Saturday, September 9, 2017

A Confusion of Fall Warblers III

Blackpoll Warbler Setophaga striata
Common Yellowthroat Geothlypis trichas
Bay-breasted Warbler Setophaga castanea
Palm Warbler Setophaga palmarum
'greeny' Tennessee Warbler Leiothlypis peregrina
'yellowy' Tennessee Warbler Leiothlypis peregrina
Nashville Warbler Leiothlypis ruficapilla
Ovenbird Seiurus aurocapilla
Yellow-bellied Flycatcher Empidonax flaviventris
Rose-breasted Grosbeak Pheucticus ludovicianus
Bald Eagle Haliaeetus leucocephalus
Turkey Vulture Cathartes aura only a mother could love
Red Fox Vulpes vulpes ("Listen to your zugunruhe...")
  A west to east transit of the cemeteries starting in NDN, marked by wet feet and yet more warblers.  I bumped into Jean-Sebastian Mayer between the two cemeteries, who informed me he’d seen a healthy 42 species on his lunch break, with 17 Wood-warbler species among them. Well, I took that as, if not a weird personal challenge, then as a bit of a benchmark. So I hit it hard, birding for five hours through a mixed bag, both weather and bird-wise.  Loads of birds out there, innit.
  Got good and tangled up with some decent little warbler waves, mostly bunched up at the northern and southern edges of the Mount-Royal Cemetery, and several ‘new’ and fruitful spots I’ve been staking out in the NDN Cemetery. Notably birdy was the Mountain View side – every little circular plot held a different mix of skulkers below and flutterers overhead.  I sheltered from a squall in some small woods up there, and found myself looking up at the warblers filter through the canopy like I was in the world's coolest planetarium.
  Also saw 'my' Red Fox again, now officially my new spirit guide, and she was looking in better shape.  When in Korea, by the way, that role is assumed by the Blue Rock Thrush.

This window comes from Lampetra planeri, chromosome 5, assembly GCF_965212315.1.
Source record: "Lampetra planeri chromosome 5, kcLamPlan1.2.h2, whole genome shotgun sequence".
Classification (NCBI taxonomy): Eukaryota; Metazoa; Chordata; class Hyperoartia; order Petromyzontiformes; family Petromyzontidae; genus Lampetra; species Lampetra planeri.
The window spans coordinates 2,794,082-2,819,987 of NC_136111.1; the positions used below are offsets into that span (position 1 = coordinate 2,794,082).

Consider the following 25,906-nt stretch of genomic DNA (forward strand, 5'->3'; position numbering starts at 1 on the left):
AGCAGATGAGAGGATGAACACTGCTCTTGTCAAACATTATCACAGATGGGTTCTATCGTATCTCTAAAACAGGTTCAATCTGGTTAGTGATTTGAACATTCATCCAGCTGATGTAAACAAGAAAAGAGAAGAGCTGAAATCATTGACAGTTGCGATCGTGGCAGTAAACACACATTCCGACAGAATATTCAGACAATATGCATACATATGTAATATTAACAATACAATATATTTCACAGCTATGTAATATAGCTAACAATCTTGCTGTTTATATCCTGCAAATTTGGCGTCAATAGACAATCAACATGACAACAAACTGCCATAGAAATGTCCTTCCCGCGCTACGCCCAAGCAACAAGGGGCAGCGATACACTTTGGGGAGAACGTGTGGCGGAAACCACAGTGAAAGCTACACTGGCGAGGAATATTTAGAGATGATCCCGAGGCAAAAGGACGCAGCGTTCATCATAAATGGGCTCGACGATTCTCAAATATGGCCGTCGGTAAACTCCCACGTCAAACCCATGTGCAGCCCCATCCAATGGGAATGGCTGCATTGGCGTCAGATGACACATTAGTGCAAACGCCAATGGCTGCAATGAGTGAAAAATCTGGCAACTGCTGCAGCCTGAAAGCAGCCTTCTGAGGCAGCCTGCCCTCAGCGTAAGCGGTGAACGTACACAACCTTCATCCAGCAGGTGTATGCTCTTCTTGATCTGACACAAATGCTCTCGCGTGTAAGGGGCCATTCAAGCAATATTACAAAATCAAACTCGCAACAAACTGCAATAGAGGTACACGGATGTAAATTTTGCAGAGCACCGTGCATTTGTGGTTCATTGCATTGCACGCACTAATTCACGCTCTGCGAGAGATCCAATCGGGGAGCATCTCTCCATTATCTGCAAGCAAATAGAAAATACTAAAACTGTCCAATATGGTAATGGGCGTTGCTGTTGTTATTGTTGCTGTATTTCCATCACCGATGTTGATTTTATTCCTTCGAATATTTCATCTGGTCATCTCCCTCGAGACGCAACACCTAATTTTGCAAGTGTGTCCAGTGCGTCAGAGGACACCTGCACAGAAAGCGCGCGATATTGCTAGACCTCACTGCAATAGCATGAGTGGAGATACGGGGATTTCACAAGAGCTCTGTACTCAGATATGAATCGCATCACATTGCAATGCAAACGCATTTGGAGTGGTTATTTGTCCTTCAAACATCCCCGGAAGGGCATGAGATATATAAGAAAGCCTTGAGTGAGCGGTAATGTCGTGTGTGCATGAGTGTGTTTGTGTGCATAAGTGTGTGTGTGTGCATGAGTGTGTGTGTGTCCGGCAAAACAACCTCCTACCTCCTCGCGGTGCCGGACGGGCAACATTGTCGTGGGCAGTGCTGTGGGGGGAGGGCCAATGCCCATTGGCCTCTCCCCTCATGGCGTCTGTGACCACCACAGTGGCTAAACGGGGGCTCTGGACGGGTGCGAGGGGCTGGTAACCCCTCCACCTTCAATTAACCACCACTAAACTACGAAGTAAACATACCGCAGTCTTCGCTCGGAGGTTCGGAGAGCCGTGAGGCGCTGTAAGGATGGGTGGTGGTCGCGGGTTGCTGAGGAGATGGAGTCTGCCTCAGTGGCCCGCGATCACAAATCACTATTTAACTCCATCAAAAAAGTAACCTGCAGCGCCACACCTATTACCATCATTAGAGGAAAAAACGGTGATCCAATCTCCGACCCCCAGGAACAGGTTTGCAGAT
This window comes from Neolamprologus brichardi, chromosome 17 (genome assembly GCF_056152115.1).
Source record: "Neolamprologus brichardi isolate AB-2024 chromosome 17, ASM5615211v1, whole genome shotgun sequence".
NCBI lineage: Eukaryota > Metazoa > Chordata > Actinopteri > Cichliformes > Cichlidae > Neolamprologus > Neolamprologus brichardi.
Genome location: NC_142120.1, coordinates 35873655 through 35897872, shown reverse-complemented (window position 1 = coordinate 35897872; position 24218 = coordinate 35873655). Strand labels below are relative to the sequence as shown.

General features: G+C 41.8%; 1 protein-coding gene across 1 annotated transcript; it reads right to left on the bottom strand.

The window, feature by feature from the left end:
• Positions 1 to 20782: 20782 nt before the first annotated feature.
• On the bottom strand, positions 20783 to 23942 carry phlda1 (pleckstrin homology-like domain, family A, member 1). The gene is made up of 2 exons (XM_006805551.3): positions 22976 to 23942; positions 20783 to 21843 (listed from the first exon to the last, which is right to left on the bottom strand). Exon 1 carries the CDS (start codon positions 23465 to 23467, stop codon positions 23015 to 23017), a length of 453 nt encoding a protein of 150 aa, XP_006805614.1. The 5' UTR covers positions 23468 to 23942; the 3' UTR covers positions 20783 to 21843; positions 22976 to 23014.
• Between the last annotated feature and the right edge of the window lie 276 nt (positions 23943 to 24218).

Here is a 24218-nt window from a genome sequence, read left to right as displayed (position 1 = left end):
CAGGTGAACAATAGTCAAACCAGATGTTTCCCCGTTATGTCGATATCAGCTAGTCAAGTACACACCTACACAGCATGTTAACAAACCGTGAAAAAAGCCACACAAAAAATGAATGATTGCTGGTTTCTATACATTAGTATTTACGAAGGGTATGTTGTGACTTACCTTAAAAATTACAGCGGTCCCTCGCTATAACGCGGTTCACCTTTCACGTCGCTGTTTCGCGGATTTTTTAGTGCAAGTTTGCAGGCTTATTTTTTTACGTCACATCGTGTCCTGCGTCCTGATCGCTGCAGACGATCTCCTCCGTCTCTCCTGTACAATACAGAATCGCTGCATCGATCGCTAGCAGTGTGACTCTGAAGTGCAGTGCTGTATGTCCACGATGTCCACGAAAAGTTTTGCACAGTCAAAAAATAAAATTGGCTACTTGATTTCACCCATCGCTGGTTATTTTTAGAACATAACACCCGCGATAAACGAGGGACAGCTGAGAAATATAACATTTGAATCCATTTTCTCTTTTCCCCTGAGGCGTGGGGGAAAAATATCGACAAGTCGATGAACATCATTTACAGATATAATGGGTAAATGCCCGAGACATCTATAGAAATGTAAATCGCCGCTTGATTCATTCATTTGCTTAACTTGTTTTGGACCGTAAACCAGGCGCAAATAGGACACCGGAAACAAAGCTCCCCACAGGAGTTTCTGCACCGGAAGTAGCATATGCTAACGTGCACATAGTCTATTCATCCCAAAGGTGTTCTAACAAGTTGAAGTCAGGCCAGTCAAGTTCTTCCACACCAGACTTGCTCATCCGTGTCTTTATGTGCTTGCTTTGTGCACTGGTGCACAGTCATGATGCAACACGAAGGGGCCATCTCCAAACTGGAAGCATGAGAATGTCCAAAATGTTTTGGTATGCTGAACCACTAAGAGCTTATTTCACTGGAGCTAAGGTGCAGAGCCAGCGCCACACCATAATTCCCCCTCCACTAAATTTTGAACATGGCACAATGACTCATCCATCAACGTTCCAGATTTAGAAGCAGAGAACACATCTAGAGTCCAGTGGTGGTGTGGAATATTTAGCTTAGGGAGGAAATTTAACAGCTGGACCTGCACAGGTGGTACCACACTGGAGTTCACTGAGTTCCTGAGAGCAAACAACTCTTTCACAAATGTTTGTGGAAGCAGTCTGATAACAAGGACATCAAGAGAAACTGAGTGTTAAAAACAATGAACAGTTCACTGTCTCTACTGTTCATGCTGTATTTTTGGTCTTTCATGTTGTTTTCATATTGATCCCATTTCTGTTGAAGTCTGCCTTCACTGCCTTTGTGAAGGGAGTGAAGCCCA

Mount-Royal Cemetery + (Notre-Dame-des-Neiges Cemetery), September 7, 2017
Turkey Vulture-2
Cooper’s Hawk-1
Bald Eagle-1 headed north over Mountain View
Peregrine Falcon-(1 at U de M)
Ring-billed Gull-(1)
Ruby-throated Hummingbird-1
Downy Woodpecker-2 (2)
Hairy Woodpecker-1
Northern Flicker-7
Yellow-bellied Flycatcher-1
Least Flycatcher-4 (2)
Eastern Phoebe-1
Philadelphia Vireo-(1)
Red-eyed Vireo-4 (3)
American Crow-7 (2)
Common Raven-1 heard
Black-capped Chickadee-14 (5)
White-breasted Nuthatch-4 (1)
Red-breasted Nuthatch-1 heard
House Wren-1
Winter Wren-1
Eastern Bluebird-6 (4)
Swainson’s Thrush-1
Veery-3
Grey Catbird-2
Cedar Waxwing-7
Tennessee Warbler-7 (3)
Nashville Warbler-2
Chestnut-sided Warbler-2
Magnolia Warbler-12+ (9+) felt like there was one in every tree
Cape May Warbler-2 (1)
Blackburnian Warbler-2 (1)
Black-throated Blue Warbler-2 (1)
Black-throated Green Warbler-6+ (4+) quite a few in the southern edges
Yellow-rumped Warbler-(1)
Palm Warbler-1
Blackpoll Warbler-4 (2)
Bay-breasted Warbler-8+ (4)
Black-and-white Warbler-1
American Redstart-9 (2)
Common Yellowthroat-2
Ovenbird-2 (1)
Wilson’s Warbler-4 (2)
Scarlet Tanager-1
Rose-breasted Grosbeak-1 (2)
Indigo Bunting- 1
Northern Cardinal-4
Chipping Sparrow-70+ (65+) big numbers, absolute clouds of them
Song Sparrow-6 (3)
American Goldfinch-6 (4)

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